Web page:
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Stars seen as streaks from a long camera exposure are seen behind an ancient Hermitage, in Murillo del Fruto, northern Spain, Wednesday Aug. 12, 2015. Some Catholics refer to the Perseids as the "tears of Saint Lawrence", since 10 August is the date of that saint's martyrdom. (AP Photo/Alvaro Barrientos)
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Stars seen as streaks from a long camera exposure are seen behind a silhouette of a Spanish fighting bull, conceived decades ago as highway billboards in Cordoba, Spain, Wednesday, Aug. 12, 2015. Some Catholics refer to the Perseids as the "tears of Saint Lawrence", since 10 August is the date of that saint's martyrdom. (AP Photo/Manu Fernandez)
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Stars seen as streaks from a long camera exposure are seen behind Arnotegui Hermitage, in Obanos, northern Spain, Tuesday, Aug. 11, 2015. Some Catholics refer to the Perseids as the "tears of Saint Lawrence", since 10 August is the date of that saint's martyrdom. (AP Photo/Alvaro Barrientos)
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A Perseid meteor along the Milky Way illuminates the dark sky near Villadiego in the province of Burgos, northern Spain, during the "Perseids" meteor shower on August 12, 2015. AFP PHOTO/ CESAR MANSO

That’s “because the moon is almost new and there’s no moonlight to mess with the show,” said NASA meteor expert Bill Cooke. The last time the Perseids (pur-SEE’-uhdz) peaked with little moonlight was 2007.

If the weather is good, expect one shooting star a minute, maybe more, said Cooke.

The skies will be clear for an unusually large section of the United States, said Weather Underground meteorology director Jeff Masters. Much of the East, Midwest and far West will be almost cloudless. But the forecast isn’t as nice for Florida, Minnesota, Wisconsin, Arizona, Utah and Idaho.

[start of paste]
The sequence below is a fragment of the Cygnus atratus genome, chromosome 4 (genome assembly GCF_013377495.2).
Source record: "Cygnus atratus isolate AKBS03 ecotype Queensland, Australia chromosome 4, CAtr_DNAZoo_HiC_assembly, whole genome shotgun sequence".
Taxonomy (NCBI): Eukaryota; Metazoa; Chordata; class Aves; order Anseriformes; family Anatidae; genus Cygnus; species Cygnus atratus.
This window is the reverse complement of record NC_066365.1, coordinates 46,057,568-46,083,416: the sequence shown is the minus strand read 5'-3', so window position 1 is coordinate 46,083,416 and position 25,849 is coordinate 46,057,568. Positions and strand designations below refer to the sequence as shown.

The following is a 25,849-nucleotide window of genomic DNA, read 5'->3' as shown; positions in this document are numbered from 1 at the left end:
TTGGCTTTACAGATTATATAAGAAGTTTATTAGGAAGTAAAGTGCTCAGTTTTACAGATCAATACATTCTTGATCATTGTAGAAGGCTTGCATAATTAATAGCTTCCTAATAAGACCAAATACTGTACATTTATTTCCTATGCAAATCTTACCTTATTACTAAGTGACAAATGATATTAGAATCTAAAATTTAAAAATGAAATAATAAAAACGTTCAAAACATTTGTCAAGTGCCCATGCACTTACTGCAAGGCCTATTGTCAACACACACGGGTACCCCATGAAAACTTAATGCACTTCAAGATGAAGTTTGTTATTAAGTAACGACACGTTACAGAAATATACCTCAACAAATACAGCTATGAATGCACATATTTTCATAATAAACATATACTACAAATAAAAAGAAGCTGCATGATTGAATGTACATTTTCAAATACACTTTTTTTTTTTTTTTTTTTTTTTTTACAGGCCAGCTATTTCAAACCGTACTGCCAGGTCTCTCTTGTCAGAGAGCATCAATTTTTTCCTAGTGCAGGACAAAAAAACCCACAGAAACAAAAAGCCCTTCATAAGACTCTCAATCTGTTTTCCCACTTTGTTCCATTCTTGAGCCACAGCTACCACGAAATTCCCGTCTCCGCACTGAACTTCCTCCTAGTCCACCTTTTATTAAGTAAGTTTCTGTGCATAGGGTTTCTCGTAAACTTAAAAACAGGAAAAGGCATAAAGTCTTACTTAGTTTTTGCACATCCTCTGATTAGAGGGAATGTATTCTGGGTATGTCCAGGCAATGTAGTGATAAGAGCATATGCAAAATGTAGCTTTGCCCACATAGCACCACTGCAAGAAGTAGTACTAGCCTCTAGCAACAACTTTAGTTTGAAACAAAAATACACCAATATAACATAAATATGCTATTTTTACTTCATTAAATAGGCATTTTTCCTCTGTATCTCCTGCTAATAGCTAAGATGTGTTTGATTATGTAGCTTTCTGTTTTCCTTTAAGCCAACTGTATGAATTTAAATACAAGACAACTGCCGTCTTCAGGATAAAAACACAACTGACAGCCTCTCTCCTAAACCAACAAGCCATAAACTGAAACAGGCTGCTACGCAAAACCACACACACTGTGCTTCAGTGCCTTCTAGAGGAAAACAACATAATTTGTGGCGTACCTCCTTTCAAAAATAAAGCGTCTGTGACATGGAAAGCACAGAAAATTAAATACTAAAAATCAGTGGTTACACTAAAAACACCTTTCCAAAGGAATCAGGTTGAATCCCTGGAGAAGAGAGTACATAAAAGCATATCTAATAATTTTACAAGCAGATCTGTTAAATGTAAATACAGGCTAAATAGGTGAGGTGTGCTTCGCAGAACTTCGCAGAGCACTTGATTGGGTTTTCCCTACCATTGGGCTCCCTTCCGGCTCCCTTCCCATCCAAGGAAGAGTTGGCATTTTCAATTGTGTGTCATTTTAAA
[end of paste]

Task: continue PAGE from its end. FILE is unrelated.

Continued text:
Watch NASA’s ScienceCast on the 2015 Perseid Meteors:

The Perseids have been observed for at least 2,000 years and are actually pieces of the comet Swift-Tuttle, which orbits the sun once every 133 years. Every August, the Earth passes through a cloud of the comet’s orbital debris. This debris field — mostly created hundreds of years ago — consists of bits of ice and dust shed from the comet which burn up in Earth’s atmosphere at more than 133,000 mph to create one of the premier meteor showers of the year, NASA said.

The best way to watch is to lie down and look up — no telescopes needed. The Perseids streak across the sky from many directions, with theoretical rates as high as 100 per hour.

Meteor showers just touch people in a special way, said planetary scientist Sheila Kanani of the Royal Astronomical Society in London.

“For a lot of people, it’s a make-a-wish kind of mentality,” Kanani said. “There’s something quite romantic about a meteor shower.”

If your skies aren’t clear or there’s too much light, NASA is live broadcasting the Perseids from 10 p.m. until 2 a.m. eastern with Cooke and other experts explaining what’s happening in the skies. Anyone can tweet questions to @NASA_Marshall with the hashtag #askNASA about the Persid.

Story by the Associated Press

  • Charlene

    Thanks for the in-depth information, CCTV! I actually observed the Perseids last year and it was amazing! I’ve found great viewing information on this site: http://www.spacedex.com/perseids – Hoping you all enjoy the show tonight!